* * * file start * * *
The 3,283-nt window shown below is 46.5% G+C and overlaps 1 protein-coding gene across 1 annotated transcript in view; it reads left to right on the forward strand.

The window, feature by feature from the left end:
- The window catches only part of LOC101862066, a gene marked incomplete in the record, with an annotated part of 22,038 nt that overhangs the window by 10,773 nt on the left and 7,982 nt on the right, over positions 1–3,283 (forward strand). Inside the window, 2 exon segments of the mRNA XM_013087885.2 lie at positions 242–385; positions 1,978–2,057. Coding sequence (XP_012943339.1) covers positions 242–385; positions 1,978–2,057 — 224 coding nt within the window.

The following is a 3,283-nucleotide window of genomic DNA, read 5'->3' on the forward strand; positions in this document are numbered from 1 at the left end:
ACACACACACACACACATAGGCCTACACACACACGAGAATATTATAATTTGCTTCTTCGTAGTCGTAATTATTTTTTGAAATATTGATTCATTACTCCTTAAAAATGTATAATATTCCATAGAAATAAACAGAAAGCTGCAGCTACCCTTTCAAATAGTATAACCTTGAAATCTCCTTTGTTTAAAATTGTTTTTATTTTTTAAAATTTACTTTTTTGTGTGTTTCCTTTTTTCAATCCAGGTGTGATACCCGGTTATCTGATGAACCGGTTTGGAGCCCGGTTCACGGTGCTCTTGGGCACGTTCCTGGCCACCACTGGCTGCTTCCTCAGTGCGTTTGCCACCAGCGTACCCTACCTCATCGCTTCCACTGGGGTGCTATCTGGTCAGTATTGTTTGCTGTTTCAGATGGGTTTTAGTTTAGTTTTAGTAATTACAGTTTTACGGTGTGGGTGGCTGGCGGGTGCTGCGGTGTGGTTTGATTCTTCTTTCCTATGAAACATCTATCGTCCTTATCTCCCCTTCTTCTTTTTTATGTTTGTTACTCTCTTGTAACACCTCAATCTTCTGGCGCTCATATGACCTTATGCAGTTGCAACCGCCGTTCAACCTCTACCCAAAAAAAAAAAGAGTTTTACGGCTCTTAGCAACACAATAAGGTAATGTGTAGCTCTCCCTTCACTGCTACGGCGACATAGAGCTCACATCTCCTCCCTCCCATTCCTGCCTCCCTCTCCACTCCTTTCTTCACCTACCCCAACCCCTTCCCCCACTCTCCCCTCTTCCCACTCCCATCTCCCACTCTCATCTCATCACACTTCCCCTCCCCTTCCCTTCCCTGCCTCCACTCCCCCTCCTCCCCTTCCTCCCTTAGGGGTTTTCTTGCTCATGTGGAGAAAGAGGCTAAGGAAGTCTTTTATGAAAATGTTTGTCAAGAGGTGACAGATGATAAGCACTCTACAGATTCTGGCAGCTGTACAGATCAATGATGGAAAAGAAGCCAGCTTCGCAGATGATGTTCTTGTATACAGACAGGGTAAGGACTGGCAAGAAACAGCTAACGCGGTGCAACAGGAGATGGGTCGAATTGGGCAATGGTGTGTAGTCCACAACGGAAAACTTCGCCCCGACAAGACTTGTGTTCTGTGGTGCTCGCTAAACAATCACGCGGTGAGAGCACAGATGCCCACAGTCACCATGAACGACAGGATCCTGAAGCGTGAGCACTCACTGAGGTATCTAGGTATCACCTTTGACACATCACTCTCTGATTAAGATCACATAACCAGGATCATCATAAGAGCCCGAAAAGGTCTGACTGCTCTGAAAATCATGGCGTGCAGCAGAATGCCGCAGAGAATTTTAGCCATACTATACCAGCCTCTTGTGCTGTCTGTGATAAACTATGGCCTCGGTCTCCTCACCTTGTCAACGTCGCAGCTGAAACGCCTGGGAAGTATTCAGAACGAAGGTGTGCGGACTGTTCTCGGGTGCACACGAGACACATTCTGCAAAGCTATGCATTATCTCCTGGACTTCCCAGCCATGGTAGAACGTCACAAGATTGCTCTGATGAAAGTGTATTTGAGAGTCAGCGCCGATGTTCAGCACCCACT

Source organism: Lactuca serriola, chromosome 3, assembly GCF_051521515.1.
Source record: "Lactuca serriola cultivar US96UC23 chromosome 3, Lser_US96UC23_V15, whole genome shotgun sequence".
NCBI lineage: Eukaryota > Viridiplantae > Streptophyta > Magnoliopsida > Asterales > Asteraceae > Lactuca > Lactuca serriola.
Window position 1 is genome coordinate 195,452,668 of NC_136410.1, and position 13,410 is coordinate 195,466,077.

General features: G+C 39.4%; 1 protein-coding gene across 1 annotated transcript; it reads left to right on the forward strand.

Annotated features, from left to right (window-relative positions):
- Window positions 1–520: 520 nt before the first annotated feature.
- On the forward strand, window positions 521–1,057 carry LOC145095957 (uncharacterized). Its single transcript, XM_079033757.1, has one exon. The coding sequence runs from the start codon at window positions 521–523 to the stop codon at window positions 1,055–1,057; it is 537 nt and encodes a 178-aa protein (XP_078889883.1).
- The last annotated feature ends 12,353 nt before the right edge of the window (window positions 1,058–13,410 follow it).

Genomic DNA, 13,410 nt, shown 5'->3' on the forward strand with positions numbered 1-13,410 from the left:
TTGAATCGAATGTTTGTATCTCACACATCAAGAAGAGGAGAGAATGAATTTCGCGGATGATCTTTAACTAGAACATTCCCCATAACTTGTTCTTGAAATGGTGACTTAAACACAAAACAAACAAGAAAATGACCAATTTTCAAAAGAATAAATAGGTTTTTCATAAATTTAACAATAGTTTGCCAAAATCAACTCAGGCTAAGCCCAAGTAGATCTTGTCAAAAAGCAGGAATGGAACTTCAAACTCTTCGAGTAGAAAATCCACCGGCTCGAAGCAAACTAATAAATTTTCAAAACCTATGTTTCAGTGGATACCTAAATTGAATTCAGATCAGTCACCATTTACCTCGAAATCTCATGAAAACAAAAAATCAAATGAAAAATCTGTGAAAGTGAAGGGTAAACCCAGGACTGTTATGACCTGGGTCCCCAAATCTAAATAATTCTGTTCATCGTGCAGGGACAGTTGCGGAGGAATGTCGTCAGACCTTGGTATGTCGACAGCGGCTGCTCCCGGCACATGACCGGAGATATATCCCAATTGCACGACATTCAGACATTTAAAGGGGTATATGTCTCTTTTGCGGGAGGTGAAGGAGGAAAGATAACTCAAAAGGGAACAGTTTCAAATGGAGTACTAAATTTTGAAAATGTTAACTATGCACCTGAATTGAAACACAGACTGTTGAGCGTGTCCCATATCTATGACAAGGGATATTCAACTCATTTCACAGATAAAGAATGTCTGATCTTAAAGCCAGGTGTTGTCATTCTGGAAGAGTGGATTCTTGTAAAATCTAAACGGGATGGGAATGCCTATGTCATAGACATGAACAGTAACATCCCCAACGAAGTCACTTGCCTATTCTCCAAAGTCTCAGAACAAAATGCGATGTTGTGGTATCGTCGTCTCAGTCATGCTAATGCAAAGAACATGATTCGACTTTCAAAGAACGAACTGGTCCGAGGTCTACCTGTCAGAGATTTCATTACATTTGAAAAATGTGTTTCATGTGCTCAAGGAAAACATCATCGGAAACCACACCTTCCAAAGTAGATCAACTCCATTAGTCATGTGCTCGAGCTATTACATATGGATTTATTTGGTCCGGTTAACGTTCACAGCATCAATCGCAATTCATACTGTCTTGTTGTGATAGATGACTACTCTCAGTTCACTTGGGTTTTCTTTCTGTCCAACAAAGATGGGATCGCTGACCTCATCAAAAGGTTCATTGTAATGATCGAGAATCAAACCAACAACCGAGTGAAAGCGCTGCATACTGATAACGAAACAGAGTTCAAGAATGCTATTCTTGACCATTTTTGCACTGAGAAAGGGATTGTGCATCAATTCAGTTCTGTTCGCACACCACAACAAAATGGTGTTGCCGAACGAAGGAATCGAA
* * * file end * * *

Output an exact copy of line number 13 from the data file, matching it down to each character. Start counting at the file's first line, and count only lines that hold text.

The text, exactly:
- On the forward strand, window positions 521–1,057 carry LOC145095957 (uncharacterized). Its single transcript, XM_079033757.1, has one exon. The coding sequence runs from the start codon at window positions 521–523 to the stop codon at window positions 1,055–1,057; it is 537 nt and encodes a 178-aa protein (XP_078889883.1).